This letter is sent to us by National Solidarity Party’s Mr Tony Tan.
I refer to the news report on 25 Mar 2011 “MOM to get ergonomic chairs”.
“The ministry is buying 472 Herman Miller chairs (photo), each priced at $575, for general office use for its staff. The chairs, which are not delivered yet, will cost $271,400 in total.”
This is not the first time that government expenditure from the perspective of a taxpayer has started bordering on whether the expenditure is justifiable.
It reminds me of the expensive chairs for the Changi Airport Terminal 3. Please see here.
My concern is that this the beginning of a designer chairs buying frenzy by all ministries.
Under normal circumstances, after a ministry has adopted a spending practice without question as to whether it is financially prudent, another ministry will come to view this as an acceptable practice.
A check indicates that there is a total headcount of 123,899 for 2011 in all the government ministries. Currently 472 chairs have been purchased for a headcount of 2,388 in MOM, this works out as roughly 20% of the total headcount. If we are to adopt the same practice for the other ministries – assuming a justification based on “ergonomic design, durability and value for money” – the government would have to procure another 24,307 designer chairs at a cost of around $14m based on our 20% headcount estimate.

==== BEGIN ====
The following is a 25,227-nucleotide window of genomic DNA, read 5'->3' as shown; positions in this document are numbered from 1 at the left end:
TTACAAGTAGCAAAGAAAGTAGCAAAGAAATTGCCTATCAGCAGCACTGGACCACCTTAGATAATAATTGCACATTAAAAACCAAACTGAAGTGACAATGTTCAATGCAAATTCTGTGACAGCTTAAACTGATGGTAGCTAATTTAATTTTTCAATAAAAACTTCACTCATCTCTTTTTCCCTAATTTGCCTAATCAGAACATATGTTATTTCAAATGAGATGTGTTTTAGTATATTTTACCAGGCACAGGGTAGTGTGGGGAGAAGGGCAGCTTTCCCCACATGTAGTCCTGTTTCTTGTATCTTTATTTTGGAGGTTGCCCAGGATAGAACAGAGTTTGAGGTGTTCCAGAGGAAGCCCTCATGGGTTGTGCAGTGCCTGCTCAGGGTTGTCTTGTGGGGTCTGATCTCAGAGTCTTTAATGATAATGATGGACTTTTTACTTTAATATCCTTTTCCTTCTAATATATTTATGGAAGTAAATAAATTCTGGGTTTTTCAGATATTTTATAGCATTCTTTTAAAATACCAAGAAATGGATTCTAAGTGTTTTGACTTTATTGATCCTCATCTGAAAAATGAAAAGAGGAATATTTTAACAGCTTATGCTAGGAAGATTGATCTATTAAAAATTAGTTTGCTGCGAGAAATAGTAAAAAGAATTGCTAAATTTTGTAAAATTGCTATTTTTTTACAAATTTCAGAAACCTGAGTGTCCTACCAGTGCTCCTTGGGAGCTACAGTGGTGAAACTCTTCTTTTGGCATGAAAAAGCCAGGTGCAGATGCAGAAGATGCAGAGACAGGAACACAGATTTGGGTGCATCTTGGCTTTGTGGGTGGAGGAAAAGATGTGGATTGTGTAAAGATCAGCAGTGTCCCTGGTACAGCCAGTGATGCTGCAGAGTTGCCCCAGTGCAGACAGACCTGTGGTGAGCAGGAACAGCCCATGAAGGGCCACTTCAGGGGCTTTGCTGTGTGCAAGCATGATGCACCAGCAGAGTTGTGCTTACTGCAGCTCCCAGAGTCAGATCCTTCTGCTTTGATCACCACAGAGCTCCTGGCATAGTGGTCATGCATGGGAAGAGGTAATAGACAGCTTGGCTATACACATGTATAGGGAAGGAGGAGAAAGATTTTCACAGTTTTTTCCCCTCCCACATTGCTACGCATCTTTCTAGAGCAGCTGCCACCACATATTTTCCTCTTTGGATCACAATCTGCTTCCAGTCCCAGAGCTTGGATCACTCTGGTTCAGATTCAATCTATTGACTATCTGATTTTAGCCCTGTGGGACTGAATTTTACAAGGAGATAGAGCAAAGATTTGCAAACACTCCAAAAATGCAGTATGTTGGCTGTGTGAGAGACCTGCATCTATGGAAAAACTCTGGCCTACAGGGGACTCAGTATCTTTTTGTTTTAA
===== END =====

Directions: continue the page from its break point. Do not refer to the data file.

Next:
$14m may seem a small sum, except that it is also about 50% of the budget allocated for the elderly and the disable. To give you a further sense of proportion expenditure budget allocated for gambling safeguards is only $2.9m in 2011 Singapore Budget.
It is clear that when the government feels it is justifiable, the cost is not an issue, and the taxpayer’s money is spent. Similar instances of being cavalier with taxpayer money includes the YOG and the naming of Marina Bay.
Going forward however, Singaporeans should start querying such expenditure. The government, for its part, must understand that our silence is not our consent, when it comes to spending the taxpayer money. Specifically in this case, we would like MOF’s view on whether this spending practice of procuring designer chairs is a good and acceptable practice.
And is the sum of money ($271,400) spent part of the FY 2010 budget or FY 2011 budget? If it is part of the FY 2010 budget, then it must be asked whether the spending is meant to soak up the unused FY 2010 budget before the workyear ends on 31st Mar 2011.
Tony Tan Lay Thiam